Minister for Sustainability, Environment, Water, Population and Communities
Question without notice - Parliament House
11 September 2012
MELISSA PARK (MEMBER FOR FREMANTLE): Can the minister update the house on the latest information concerning the super trawler recently renamed FV Abel Tasman. How does the government intend to act to protect our marine life and fishing resources?
MINISTER FOR THE ENVIRONMENT TONY BURKE: Thanks very much Deputy Speaker. This government is very proud of its record in protecting our oceans. This government is very proud to make sure that we take a cautious approach in the management of our oceans. And I want to acknowledge the Member for Fremantle as one of the member members of the backbench across this chamber and members of the front bench who have taken an active interest in wanting to make sure that any fishing activity is sustainable and the scientific basis of any fishing activity is up to date.
One of the concerns that has taken place with the development of the super trawler – previously called the Margiris, now renamed the Abel Tasman – is the fact that unlike other vessels it is able to remain in the one location for an extended period of time which throws up some significant environmental issues which had not been contemplated previously within fisheries management.
To make sure that we are properly maintaining the protection of the ocean that we need, for the fish stocks, but also for the significant issues of by catch whether it be dolphins, whether it be seals, whether it be sea lions, whether it be sea birds. Making sure that the correct protections are put in place was the reason that some weeks ago I asked my department for advice to see what the limits of my legal powers were at the moment to be able to have a highly precautionary approach to this issue.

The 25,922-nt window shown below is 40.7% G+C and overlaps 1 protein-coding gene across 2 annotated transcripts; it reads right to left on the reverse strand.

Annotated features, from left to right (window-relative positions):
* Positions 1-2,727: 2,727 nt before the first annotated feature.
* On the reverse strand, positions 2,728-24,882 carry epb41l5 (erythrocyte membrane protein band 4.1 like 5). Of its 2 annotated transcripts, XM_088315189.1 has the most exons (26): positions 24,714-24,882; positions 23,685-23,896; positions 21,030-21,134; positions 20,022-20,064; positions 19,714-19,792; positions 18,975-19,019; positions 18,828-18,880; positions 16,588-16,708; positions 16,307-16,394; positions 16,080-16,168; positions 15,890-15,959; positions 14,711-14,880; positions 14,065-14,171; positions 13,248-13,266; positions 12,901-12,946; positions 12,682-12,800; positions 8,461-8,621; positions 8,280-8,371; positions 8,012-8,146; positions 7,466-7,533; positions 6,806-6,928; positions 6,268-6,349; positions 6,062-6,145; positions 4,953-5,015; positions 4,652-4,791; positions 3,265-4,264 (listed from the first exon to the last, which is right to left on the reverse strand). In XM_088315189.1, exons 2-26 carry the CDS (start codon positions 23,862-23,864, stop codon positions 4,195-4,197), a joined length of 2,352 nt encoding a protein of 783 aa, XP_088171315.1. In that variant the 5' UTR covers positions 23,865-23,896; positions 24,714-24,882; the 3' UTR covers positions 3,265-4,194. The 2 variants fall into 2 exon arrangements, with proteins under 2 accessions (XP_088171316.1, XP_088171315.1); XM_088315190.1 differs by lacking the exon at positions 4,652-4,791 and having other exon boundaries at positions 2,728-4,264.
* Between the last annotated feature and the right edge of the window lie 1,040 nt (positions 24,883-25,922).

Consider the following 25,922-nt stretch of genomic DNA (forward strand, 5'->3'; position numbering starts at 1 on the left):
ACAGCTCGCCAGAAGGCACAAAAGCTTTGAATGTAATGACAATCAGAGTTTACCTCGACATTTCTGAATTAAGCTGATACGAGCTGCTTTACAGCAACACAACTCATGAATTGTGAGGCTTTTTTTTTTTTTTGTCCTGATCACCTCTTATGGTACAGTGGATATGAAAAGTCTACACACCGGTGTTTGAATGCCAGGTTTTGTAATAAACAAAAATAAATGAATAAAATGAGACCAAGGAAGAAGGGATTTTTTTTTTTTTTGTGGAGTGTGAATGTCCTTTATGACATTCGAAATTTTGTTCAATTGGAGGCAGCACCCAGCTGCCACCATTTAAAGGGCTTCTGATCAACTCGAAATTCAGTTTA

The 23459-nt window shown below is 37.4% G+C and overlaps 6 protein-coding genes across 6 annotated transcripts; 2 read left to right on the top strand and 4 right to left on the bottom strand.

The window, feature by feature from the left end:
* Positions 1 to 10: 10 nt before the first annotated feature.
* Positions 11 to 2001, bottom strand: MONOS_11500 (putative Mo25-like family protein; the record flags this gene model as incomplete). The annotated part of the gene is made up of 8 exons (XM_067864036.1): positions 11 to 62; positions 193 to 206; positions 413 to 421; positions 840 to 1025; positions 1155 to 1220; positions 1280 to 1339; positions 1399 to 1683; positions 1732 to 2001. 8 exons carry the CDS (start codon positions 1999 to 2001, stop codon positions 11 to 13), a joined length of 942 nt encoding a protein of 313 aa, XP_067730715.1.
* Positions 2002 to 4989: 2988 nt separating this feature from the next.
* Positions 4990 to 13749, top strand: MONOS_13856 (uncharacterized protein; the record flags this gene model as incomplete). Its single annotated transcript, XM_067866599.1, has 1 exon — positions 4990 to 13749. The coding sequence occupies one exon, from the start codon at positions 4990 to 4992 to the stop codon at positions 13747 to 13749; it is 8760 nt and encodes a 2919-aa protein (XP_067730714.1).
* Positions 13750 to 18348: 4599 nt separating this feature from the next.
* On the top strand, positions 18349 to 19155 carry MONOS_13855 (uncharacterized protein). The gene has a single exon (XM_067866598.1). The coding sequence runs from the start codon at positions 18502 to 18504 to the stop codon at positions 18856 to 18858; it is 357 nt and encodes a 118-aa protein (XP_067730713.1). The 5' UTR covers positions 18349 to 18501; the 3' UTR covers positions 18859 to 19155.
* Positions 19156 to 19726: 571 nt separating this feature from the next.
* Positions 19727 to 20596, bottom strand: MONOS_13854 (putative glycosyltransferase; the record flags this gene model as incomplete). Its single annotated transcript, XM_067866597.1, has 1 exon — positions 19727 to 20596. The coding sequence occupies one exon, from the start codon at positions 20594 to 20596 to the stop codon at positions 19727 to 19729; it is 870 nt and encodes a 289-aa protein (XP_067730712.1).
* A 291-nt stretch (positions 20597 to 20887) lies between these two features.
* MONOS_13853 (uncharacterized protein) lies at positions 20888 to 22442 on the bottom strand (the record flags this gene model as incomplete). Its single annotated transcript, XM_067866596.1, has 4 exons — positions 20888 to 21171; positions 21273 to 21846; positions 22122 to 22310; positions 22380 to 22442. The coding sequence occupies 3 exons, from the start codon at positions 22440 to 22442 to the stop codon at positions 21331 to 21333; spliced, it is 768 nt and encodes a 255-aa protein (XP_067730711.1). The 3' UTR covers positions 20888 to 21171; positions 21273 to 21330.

That advice came back last Monday and as members would be aware that I put some extra conditions in place but the legal power fell well short of where I had hoped it would be. That's why I have announced today that when the law falls short you change the law and we will be changing the law and moving legislation in this parliament today to be able to provide extended powers over this particular vessel.
There has been a huge outcry of public interest in this where people have seen the dangers if something goes wrong. Whether it be people with environmental concerns, whether it be the huge recreational fishing community that's been concerned at wanting to make sure that their fish stocks remain in place.
I hear people calling out risk, but you never hear them calling out environmental risk. And I don't know what their problem is with the oceans. Why is it that when we try to protect it in this case they are against it, when we put in national parks they are against it, when we fight with Campbell Newman over protecting the Great Barrier Reef they are against it.
You need to have a cautious approach, you need to adopt a precautionary principle in dealing with the oceans. We end up with positions, we end up with decisions that aren't science base. But we are not willing to rush decisions when the underpinning information is still not yet before us. In this way there will be a pause on different operations legally available while the expert work is done.